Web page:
When my network doesn’t [work].

We switched our Internet connectivity for this server over to Island Tel’s OfficeConnect service a week ago today (hint to Island Tel: if you want people to link to your website, don’t use frames — you lose your brand identity!).

The transition went smoothly. The Island Tel installer was crackerjack: he was in and out in about 20 minutes (could have left sooner, but he was pleasantly thorough). We installed a switched hub, he made a call to the central office and, kazaam, we switched from dynamic IP to static, and everything flowed just like it did before.

The next day I moved the server up from the old Okeedokee data centre to its new home in our basement here on Prince Street; that transition, after the usual wait for new DNS information to propogate, went smoothly too.

So, all in all, I’m happy with the change, with the service I’m getting, and with the price point ($129.95/month for 1Mbps).

I am, however, dogged by constant technical problems, apparently unrelated directly to the Island Tel network: I maintain a webserver in Boston, which requires a lot of connection, over the Internet, to the server for upkeep, development and maintenance. In the run of an average day, I might be connected to the Boston server 5 or 6 hours. So I notice when things go wrong.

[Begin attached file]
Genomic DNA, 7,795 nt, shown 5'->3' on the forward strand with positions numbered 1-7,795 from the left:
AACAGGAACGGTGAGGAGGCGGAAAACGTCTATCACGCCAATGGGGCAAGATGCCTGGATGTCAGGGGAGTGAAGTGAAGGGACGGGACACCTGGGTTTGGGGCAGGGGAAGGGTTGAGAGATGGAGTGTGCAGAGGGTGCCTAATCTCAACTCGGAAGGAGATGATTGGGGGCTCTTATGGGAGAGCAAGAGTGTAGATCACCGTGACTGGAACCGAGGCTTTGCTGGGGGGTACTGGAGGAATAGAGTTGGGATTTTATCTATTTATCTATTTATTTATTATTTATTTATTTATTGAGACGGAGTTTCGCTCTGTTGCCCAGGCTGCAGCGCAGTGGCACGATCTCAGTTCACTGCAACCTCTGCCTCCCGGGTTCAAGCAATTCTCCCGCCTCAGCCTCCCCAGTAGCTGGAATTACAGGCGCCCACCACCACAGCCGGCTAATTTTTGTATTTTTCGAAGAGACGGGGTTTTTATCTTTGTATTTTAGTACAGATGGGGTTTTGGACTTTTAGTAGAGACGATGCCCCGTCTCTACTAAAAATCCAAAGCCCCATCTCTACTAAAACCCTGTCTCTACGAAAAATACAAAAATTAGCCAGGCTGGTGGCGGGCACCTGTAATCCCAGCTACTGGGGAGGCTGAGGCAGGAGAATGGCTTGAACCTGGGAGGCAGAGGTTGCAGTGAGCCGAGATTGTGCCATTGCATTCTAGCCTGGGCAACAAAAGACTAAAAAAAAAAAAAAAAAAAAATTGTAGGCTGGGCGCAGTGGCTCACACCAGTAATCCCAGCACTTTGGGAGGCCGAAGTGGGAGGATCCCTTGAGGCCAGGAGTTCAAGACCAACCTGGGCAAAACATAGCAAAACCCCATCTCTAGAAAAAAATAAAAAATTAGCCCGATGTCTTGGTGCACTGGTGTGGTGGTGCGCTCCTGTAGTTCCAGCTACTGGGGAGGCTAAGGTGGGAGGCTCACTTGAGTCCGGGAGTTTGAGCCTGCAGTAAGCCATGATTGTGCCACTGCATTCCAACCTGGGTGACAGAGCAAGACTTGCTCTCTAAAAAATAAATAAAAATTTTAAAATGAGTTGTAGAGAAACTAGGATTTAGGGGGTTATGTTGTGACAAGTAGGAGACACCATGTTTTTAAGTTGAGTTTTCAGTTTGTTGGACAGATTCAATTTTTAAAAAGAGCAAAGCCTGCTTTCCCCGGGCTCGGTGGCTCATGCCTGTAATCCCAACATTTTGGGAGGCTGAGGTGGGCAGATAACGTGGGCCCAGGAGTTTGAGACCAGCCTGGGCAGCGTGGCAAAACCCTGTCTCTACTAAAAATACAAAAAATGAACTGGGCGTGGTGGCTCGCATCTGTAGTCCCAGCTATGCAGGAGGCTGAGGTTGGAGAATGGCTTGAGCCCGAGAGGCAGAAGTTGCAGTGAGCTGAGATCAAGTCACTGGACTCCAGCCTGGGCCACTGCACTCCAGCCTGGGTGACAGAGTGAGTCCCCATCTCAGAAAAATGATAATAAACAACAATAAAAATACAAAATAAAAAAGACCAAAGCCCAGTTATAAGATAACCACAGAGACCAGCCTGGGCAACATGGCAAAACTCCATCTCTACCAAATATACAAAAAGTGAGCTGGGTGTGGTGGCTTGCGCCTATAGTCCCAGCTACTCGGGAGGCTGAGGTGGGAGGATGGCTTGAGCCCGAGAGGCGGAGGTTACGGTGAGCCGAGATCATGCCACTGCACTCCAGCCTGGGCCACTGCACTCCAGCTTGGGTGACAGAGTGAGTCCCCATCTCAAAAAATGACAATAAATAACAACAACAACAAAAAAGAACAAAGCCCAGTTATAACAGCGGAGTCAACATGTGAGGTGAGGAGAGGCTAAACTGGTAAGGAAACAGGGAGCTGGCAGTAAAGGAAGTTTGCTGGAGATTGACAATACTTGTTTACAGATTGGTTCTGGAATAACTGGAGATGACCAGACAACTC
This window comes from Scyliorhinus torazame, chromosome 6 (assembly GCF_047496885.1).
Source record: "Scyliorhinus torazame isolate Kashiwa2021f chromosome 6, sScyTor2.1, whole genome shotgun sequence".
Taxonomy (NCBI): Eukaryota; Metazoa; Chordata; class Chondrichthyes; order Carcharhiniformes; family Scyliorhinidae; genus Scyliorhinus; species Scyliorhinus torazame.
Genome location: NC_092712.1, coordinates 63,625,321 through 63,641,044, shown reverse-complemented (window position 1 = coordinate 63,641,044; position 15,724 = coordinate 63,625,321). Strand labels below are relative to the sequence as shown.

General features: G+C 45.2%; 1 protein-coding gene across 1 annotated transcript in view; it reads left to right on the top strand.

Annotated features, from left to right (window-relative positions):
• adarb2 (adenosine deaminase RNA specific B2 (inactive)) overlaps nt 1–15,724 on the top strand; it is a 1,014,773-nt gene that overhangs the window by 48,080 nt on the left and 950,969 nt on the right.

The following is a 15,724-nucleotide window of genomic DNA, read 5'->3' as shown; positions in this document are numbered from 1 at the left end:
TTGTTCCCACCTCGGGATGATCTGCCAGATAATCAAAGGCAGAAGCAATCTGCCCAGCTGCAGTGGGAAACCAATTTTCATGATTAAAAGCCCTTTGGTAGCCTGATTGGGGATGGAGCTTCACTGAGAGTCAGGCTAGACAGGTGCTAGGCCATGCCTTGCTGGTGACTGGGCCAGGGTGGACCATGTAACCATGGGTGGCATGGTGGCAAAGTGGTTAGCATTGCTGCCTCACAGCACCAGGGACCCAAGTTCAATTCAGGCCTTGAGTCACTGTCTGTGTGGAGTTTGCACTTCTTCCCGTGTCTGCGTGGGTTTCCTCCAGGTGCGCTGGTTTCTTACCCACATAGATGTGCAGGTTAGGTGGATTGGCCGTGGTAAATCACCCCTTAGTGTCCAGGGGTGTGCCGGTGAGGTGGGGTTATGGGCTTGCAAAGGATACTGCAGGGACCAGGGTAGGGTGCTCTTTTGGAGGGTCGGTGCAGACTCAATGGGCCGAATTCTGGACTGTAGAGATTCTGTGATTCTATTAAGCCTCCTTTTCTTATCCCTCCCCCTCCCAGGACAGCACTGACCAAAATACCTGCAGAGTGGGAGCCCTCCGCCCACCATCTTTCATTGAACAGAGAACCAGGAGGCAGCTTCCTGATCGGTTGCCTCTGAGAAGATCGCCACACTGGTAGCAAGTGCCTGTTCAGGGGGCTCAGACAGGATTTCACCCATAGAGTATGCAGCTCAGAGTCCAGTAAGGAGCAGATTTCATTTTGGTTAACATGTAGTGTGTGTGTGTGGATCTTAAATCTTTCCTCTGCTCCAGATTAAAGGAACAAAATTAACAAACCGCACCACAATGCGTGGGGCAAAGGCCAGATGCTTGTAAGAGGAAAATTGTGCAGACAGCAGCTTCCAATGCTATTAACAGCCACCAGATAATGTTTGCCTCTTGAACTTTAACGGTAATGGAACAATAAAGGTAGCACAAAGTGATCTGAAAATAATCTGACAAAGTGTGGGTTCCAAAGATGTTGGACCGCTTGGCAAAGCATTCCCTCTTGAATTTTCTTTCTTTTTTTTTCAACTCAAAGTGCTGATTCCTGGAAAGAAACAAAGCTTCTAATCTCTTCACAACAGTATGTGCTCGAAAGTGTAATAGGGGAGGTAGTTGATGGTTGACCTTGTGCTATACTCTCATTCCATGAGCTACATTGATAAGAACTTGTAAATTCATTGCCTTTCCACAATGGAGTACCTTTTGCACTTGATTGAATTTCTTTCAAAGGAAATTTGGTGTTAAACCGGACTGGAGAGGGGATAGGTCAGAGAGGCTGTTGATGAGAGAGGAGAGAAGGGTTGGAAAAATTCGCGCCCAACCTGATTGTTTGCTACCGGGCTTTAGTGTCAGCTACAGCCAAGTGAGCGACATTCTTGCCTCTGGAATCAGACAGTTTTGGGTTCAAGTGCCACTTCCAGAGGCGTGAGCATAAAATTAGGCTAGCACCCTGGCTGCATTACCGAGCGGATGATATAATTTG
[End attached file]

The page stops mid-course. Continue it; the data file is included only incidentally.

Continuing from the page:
This traffic travels from my workstation over the Island Tel, Aliant, BellNexxia, and InterMedia networks before reaching Xensei in Quincy, just south of Boston.

For the past three days, I’ve been experiencing the oddest problem with this connection: every 6 minutes, like clockwork, the connection seems to “disappear” for about 10 seconds. Then it comes back, and everything is okay. For another 6 minutes. And so on. As you might imagine, this makes working on the Boston server somewhat frustrating: it’s like talking on a cell phone that cuts out every once in a while.

My problem is that the technical problem seems to lie either with BellNexxia or with InterMedia. I am a customer of neither, directly, and so I’ve no avenue for technical support.

The folks at Island Tel have opened up a trouble ticket on the matter, and have apparently escalated it to Aliant (note: Island Tel, Aliant and BellNexxia are all part of the same corporate family, although it seems a somewhat distant family most of the time, the kind where you lost your Uncle’s phone number a year ago and haven’t been able to find it since). As the “old” Island Tel wouldn’t have taken this step, I can only be grateful that they’ve at least gone this far. Alas to date it’s produced nothing in the way of results.

This week in the midst of the Code Red scare, there was a lot of hot air talk about the supreme importance of maintaining the unimpeded flow of Internet traffic because it’s now being using by doctors to do remote operations, banks to conduct online banking, etc. etc. More serious than Code Red is, I think, the fact that Internet Service Providers and backbone operators haven’t yet figured out the streamlined business practices and communications systems needed to take care of nagging little problems like this.

I certainly know that when the doctor in Milan is removing my appendix over the Internet, I don’t want him to lose contact with the e-scalpel every 6 minutes!

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